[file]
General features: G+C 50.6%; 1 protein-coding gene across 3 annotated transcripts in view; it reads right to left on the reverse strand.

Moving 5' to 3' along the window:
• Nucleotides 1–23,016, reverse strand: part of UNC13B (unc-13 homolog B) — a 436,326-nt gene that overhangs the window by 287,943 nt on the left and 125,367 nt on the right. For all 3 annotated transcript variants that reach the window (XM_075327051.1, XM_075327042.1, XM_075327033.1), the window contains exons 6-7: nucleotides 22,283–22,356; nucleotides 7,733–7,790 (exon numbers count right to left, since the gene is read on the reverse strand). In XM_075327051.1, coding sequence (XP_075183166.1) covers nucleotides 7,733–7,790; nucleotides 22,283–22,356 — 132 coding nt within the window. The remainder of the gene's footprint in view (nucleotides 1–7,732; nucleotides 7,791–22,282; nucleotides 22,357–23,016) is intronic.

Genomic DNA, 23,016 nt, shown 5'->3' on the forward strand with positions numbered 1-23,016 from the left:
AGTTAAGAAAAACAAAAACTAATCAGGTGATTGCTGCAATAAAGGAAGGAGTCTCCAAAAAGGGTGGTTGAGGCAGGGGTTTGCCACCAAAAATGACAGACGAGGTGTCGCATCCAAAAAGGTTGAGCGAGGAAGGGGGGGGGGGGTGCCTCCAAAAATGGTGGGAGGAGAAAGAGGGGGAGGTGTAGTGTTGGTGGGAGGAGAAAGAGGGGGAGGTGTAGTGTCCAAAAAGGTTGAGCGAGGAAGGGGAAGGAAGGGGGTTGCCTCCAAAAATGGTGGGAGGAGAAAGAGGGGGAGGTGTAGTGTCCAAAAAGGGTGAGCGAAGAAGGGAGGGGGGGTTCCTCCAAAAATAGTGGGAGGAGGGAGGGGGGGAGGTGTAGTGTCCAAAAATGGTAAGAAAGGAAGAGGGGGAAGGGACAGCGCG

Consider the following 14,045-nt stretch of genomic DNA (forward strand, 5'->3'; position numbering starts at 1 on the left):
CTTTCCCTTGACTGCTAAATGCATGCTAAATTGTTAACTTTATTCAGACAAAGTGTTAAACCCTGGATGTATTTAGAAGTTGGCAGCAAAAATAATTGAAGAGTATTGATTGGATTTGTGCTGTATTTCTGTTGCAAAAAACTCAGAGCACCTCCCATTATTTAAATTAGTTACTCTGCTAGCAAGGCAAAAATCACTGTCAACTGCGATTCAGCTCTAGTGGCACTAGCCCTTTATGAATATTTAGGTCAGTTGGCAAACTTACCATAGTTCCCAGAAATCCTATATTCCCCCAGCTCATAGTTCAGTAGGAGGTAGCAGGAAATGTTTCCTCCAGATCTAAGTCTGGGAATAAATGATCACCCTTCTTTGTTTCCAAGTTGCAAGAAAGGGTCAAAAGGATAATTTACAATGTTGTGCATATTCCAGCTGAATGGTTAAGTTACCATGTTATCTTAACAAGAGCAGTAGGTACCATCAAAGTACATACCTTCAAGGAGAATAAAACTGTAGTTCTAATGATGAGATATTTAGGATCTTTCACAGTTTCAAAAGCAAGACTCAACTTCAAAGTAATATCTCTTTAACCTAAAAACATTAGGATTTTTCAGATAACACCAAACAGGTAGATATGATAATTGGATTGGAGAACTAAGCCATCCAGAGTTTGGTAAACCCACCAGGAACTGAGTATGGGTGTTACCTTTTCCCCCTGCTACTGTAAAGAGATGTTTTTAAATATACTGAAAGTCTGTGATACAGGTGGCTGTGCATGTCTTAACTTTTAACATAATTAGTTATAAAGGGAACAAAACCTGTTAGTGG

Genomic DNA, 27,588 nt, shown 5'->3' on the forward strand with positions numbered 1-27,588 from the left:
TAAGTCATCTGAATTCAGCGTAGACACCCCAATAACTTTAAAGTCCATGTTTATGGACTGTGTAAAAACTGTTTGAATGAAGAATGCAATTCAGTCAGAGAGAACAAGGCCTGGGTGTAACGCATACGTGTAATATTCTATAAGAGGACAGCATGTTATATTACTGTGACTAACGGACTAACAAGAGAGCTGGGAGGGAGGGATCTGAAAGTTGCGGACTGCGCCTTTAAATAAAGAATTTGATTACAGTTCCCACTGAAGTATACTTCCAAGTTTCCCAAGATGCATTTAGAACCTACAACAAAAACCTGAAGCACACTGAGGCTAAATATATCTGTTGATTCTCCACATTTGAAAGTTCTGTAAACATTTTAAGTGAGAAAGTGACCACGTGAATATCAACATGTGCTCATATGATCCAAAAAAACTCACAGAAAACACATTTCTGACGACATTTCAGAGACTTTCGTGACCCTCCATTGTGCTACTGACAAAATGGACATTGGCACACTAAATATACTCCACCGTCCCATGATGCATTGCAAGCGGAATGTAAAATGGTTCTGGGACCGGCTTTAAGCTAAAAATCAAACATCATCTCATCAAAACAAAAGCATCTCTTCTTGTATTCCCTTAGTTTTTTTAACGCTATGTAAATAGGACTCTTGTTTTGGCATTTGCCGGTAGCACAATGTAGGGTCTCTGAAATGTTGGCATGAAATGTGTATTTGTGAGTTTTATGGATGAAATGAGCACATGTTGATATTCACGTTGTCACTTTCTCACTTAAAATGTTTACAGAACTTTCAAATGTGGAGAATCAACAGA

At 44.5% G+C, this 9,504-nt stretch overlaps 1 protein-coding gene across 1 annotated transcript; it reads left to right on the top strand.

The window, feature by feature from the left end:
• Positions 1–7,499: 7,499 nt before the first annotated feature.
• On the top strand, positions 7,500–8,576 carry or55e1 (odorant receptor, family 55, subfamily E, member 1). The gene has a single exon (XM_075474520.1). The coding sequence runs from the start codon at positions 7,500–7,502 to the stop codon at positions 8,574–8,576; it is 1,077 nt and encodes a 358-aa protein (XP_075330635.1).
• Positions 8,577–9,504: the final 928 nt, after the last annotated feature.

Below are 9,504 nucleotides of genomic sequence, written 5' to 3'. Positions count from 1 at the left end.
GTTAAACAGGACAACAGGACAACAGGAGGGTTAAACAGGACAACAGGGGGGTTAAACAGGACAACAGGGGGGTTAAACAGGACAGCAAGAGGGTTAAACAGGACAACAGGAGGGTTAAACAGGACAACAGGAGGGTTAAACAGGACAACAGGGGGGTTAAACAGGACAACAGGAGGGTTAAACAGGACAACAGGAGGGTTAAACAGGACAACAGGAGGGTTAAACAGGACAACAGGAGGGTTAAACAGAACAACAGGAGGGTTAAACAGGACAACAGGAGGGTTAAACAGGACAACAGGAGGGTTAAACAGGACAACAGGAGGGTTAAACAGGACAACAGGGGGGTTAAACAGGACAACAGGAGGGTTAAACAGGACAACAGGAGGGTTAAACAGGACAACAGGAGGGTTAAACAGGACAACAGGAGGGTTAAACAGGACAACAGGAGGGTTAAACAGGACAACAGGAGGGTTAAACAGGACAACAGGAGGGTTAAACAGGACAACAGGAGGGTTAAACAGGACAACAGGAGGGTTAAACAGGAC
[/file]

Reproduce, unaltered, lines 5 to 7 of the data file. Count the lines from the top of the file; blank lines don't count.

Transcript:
AGTTAAGAAAAACAAAAACTAATCAGGTGATTGCTGCAATAAAGGAAGGAGTCTCCAAAAAGGGTGGTTGAGGCAGGGGTTTGCCACCAAAAATGACAGACGAGGTGTCGCATCCAAAAAGGTTGAGCGAGGAAGGGGGGGGGGGGTGCCTCCAAAAATGGTGGGAGGAGAAAGAGGGGGAGGTGTAGTGTTGGTGGGAGGAGAAAGAGGGGGAGGTGTAGTGTCCAAAAAGGTTGAGCGAGGAAGGGGAAGGAAGGGGGTTGCCTCCAAAAATGGTGGGAGGAGAAAGAGGGGGAGGTGTAGTGTCCAAAAAGGGTGAGCGAAGAAGGGAGGGGGGGTTCCTCCAAAAATAGTGGGAGGAGGGAGGGGGGGAGGTGTAGTGTCCAAAAATGGTAAGAAAGGAAGAGGGGGAAGGGACAGCGCG

Consider the following 14,045-nt stretch of genomic DNA (forward strand, 5'->3'; position numbering starts at 1 on the left):
CTTTCCCTTGACTGCTAAATGCATGCTAAATTGTTAACTTTATTCAGACAAAGTGTTAAACCCTGGATGTATTTAGAAGTTGGCAGCAAAAATAATTGAAGAGTATTGATTGGATTTGTGCTGTATTTCTGTTGCAAAAAACTCAGAGCACCTCCCATTATTTAAATTAGTTACTCTGCTAGCAAGGCAAAAATCACTGTCAACTGCGATTCAGCTCTAGTGGCACTAGCCCTTTATGAATATTTAGGTCAGTTGGCAAACTTACCATAGTTCCCAGAAATCCTATATTCCCCCAGCTCATAGTTCAGTAGGAGGTAGCAGGAAATGTTTCCTCCAGATCTAAGTCTGGGAATAAATGATCACCCTTCTTTGTTTCCAAGTTGCAAGAAAGGGTCAAAAGGATAATTTACAATGTTGTGCATATTCCAGCTGAATGGTTAAGTTACCATGTTATCTTAACAAGAGCAGTAGGTACCATCAAAGTACATACCTTCAAGGAGAATAAAACTGTAGTTCTAATGATGAGATATTTAGGATCTTTCACAGTTTCAAAAGCAAGACTCAACTTCAAAGTAATATCTCTTTAACCTAAAAACATTAGGATTTTTCAGATAACACCAAACAGGTAGATATGATAATTGGATTGGAGAACTAAGCCATCCAGAGTTTGGTAAACCCACCAGGAACTGAGTATGGGTGTTACCTTTTCCCCCTGCTACTGTAAAGAGATGTTTTTAAATATACTGAAAGTCTGTGATACAGGTGGCTGTGCATGTCTTAACTTTTAACATAATTAGTTATAAAGGGAACAAAACCTGTTAGTGG